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Thesis by Publication Guidelines

These FBE Guidelines are to assist HDR candidates and supervisors prepare FBE theses that include chapters or papers written in journal article format. Thesis by publication is Macquarie University's preferred format for all HDR research theses. MQ University Guidelines on thesis by publication can be found at Policy Central. (Note: Papers forming part of a thesis must have been written for publication but need not have been published before the candidate submits the thesis.)

Advantages of thesis publication for HDR candidates

  • Publication deadlines establish writing milestones and allow candidates and supervisors more readily to monitor progress.
  • External reviewers' comments on papers provide critical guidance to supplement supervisors' comments, allowing candidates further to develop the quality of their work ahead of submission.
  • By training HDR candidates in the skills associated with research publication, writing in journal article format furthers candidates' career progression.
  • Publication of candidates' work makes their research findings available sooner to the research community.

Common Concerns about the Thesis by Publication Format:

  • Because journal articles typically do not allow for a thorough discussion of the literature, candidates may not be able to demonstrate a comprehensive understanding of the relevant theoretical issues involved in their research.
    • Response: The thesis is more than a collection of individual papers. It also must include: a critical introduction, sections linking the papers, and a conclusion that synthesises all the material. Theoretical and other appendices can be included to create a coherent, integrated thesis.
  • Journal articles do not demand detailed evidence for all analytical procedure(s) used; this may not allow candidates to demonstrate the full range of their technical expertise
    • Response: Candidates can attach technical appendices to their theses to present output for each analytical procedure conducted.
  • Co-authored papers, especially those in which the candidate is not the first author, do not allow the candidate to demonstrate the ability to perform independent research.
    • Response: Co-authorship with supervisors and with others is acceptable but since it is an HDR thesis, the candidate must specify her or his individual contribution to any co-authored papers included in the thesis.
  • The length of a thesis by publication falls short of what is normally required for a PhD.
    • Response: We recommend that candidates aim for a length between 50,000 and 75,000 words (PhD) and 20,000-40,000 words (MPhil).
  • Papers often include duplicated material; this can make the thesis tedious to examine.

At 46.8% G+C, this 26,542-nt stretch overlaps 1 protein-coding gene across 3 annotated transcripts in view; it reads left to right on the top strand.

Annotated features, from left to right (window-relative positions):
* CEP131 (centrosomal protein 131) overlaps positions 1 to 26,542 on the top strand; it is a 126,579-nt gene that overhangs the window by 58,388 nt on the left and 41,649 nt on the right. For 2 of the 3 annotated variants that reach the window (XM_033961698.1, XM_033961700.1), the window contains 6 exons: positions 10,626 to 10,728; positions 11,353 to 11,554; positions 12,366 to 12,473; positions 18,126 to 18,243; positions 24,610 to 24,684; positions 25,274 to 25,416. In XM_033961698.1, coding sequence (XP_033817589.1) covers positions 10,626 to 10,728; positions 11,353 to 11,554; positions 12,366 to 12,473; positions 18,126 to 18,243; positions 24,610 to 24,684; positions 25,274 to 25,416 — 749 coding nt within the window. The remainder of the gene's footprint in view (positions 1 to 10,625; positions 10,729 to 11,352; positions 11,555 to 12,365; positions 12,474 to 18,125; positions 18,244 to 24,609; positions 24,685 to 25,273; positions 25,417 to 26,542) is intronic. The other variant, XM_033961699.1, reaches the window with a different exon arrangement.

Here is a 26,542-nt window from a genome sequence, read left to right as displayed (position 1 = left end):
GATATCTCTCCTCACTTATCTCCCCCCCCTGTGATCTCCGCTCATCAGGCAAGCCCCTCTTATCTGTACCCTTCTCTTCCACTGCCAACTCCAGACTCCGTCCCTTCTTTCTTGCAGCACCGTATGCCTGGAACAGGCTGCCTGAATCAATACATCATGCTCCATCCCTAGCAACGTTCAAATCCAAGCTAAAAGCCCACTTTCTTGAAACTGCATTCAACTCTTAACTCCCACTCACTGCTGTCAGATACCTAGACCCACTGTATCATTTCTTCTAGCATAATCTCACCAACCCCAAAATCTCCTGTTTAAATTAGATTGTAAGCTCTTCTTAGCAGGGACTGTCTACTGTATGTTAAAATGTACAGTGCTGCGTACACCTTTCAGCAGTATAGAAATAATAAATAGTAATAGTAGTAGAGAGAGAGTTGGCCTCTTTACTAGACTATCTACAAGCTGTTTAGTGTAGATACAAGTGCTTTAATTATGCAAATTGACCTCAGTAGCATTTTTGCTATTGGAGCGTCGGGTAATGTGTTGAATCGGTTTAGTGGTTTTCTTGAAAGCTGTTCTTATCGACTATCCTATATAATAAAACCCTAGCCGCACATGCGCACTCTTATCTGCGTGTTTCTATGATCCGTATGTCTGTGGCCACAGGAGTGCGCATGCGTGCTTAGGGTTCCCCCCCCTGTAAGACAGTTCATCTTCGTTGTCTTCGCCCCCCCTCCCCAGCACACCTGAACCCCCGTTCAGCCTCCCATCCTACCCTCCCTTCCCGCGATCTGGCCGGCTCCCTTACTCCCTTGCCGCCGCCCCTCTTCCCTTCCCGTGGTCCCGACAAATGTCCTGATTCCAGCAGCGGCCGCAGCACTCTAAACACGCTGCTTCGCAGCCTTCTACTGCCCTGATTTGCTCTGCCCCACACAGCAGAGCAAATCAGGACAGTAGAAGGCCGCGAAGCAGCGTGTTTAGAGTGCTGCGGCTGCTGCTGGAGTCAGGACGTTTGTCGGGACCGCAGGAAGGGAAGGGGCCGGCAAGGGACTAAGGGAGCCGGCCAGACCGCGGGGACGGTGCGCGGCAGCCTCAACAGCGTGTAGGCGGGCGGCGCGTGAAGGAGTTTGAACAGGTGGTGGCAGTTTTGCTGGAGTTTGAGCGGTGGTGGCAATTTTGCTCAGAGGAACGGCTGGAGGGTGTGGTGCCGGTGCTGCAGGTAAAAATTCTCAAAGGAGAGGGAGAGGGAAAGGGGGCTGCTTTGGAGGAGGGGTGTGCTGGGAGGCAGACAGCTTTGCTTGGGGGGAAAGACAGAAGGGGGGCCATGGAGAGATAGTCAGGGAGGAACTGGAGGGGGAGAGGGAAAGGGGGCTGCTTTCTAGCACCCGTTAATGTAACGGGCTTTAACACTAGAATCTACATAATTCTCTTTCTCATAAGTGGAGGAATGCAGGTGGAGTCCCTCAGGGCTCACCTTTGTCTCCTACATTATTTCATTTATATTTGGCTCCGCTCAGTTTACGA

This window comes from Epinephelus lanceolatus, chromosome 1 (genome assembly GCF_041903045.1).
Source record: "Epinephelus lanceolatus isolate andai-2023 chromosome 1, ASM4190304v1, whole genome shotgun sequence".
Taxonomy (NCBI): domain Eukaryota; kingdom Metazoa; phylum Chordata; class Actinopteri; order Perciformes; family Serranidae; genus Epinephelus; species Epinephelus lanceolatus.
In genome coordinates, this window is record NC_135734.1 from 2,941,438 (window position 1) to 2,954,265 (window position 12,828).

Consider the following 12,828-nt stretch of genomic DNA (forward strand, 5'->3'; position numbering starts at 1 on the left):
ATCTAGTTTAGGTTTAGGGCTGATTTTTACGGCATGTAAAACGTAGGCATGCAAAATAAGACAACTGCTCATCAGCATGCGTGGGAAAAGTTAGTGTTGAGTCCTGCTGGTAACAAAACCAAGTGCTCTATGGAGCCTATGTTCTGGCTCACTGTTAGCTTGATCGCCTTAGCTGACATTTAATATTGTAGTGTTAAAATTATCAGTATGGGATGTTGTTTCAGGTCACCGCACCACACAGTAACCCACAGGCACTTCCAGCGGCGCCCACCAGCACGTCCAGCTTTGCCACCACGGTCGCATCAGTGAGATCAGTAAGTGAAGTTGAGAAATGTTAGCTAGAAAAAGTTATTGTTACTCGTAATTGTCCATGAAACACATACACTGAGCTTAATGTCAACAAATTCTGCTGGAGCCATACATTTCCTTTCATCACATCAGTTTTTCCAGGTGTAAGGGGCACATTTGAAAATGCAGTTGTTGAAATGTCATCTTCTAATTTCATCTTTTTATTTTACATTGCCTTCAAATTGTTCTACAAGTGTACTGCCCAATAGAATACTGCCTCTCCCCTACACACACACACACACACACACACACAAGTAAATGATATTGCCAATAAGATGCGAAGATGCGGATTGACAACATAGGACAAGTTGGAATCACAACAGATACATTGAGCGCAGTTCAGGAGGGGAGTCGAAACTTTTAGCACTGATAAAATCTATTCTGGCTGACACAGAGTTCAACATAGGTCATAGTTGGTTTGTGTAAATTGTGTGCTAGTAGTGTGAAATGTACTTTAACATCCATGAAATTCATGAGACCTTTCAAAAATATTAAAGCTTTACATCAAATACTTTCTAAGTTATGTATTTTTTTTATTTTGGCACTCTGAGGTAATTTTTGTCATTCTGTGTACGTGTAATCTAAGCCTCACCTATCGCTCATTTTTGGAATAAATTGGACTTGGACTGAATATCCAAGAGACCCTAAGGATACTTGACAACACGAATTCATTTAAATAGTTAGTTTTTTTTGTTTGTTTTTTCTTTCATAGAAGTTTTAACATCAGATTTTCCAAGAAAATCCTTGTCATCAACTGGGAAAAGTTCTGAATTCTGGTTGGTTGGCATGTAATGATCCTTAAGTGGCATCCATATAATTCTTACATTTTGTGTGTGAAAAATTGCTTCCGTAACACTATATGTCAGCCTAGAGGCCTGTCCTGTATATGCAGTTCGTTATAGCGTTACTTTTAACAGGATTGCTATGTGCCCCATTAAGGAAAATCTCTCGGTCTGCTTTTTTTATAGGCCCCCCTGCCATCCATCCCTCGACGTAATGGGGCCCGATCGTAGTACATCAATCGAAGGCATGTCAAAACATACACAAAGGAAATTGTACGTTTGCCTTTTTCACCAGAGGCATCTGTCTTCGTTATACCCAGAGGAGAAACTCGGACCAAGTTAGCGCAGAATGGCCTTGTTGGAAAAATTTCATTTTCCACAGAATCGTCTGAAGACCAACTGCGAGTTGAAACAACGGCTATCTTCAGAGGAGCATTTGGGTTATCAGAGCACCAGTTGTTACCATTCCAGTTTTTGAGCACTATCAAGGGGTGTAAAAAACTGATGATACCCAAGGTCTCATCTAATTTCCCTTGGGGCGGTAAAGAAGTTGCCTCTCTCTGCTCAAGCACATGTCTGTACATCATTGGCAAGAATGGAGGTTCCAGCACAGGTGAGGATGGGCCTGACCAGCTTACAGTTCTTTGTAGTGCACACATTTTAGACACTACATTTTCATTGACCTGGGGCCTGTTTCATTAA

• Response: Some duplication or redundancy is acceptable, but candidates are asked to structure papers to avoid repetition of material.

Macquarie University acknowledges that the structure of theses will vary according to discipline standards and expectations within a standard framework. See Thesis Preparation Advice.

Guidelines to structure a Thesis by Publication

  1. Title Page
    • state the thesis title in full, candidate's names and degrees, Macquarie University and the name of the Department, names of other organisations, institutes or laboratories in which the research was carried out (if applicable), date of submitted for the degree
    • a statement signed by the candidate to the effect that the work has not been submitted for a higher degree to any other university or institution
  2. Declaration Page
  3. Acknowledgements Page (optional)
  4. Table of Contents
  5. Abstract/Synopsis
    • approximately 200 words for an MPhil degree
    • approximately 300 words for a PhD
  6. Chapter 1 - Introduction
    • usually not in journal article format, as the thesis introduction needs
      • to provide the background and context of the research
      • to identify the significance of the overall research problem
      • to present a comprehensive, critical, coherent overview of the relevant literature
      • to identify the distinct contribution the thesis makes to the literature
      • to outline how each self-contained journal article contributes to addressing the overall research problem
  7. Chapters 2 through 4 or more
    • series of papers (approximately 3-5) written for publication in an academic journal
    • papers need not be published, but may be written for publication
    • published papers may be inserted in their published form
    • each paper should be accompanied by a brief introduction drawing attention to the unique issues, such as specific theories or methods used
    • each paper must contain a complete reference list, indicating the sources of information used
    • conference papers should not be included, but instead should be the basis for more substantial papers to be submitted as part of the thesis
  8. Final Chapter - Conclusions
    • provides an integrative summary, drawing together all the work described in the journal-article-format parts of the thesis and relating this back to the issues described in the Introduction
  9. Full Reference List
    • includes not only sources referred to in the journal articles, but also those referred to in the Introduction and other sections of the thesis
    Appendices (recommended)
    • evidence of ethics approval for human subjects
    • theoretical and/or technical appendices demonstrating detailed aspects of specific theories and/or analytical techniques employed